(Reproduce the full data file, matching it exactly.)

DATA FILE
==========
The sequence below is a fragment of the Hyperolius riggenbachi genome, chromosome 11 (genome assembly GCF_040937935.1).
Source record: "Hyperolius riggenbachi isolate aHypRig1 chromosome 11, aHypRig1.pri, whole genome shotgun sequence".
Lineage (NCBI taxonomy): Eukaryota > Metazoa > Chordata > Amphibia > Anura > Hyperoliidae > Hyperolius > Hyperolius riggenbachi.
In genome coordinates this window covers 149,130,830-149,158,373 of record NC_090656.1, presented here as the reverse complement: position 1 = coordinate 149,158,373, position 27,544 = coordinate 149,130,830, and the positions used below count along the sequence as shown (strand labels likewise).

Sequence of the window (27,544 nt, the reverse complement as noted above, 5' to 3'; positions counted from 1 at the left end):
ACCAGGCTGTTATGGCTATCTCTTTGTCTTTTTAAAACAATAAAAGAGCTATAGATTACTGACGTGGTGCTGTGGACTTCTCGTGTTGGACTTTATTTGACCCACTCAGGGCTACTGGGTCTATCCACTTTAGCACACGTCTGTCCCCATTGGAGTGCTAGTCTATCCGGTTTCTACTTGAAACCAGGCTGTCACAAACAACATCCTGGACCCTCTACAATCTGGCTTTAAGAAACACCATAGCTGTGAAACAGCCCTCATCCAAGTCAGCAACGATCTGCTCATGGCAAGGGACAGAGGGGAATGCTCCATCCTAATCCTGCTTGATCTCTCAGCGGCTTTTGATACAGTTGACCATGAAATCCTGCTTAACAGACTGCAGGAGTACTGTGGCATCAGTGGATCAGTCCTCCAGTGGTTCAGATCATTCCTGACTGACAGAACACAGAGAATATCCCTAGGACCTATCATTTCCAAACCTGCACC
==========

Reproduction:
The sequence below is a fragment of the Hyperolius riggenbachi genome, chromosome 11 (genome assembly GCF_040937935.1).
Source record: "Hyperolius riggenbachi isolate aHypRig1 chromosome 11, aHypRig1.pri, whole genome shotgun sequence".
Lineage (NCBI taxonomy): Eukaryota > Metazoa > Chordata > Amphibia > Anura > Hyperoliidae > Hyperolius > Hyperolius riggenbachi.
In genome coordinates this window covers 149,130,830-149,158,373 of record NC_090656.1, presented here as the reverse complement: position 1 = coordinate 149,158,373, position 27,544 = coordinate 149,130,830, and the positions used below count along the sequence as shown (strand labels likewise).

Sequence of the window (27,544 nt, the reverse complement as noted above, 5' to 3'; positions counted from 1 at the left end):
ACCAGGCTGTTATGGCTATCTCTTTGTCTTTTTAAAACAATAAAAGAGCTATAGATTACTGACGTGGTGCTGTGGACTTCTCGTGTTGGACTTTATTTGACCCACTCAGGGCTACTGGGTCTATCCACTTTAGCACACGTCTGTCCCCATTGGAGTGCTAGTCTATCCGGTTTCTACTTGAAACCAGGCTGTCACAAACAACATCCTGGACCCTCTACAATCTGGCTTTAAGAAACACCATAGCTGTGAAACAGCCCTCATCCAAGTCAGCAACGATCTGCTCATGGCAAGGGACAGAGGGGAATGCTCCATCCTAATCCTGCTTGATCTCTCAGCGGCTTTTGATACAGTTGACCATGAAATCCTGCTTAACAGACTGCAGGAGTACTGTGGCATCAGTGGATCAGTCCTCCAGTGGTTCAGATCATTCCTGACTGACAGAACACAGAGAATATCCCTAGGACCTATCATTTCCAAACCTGCACC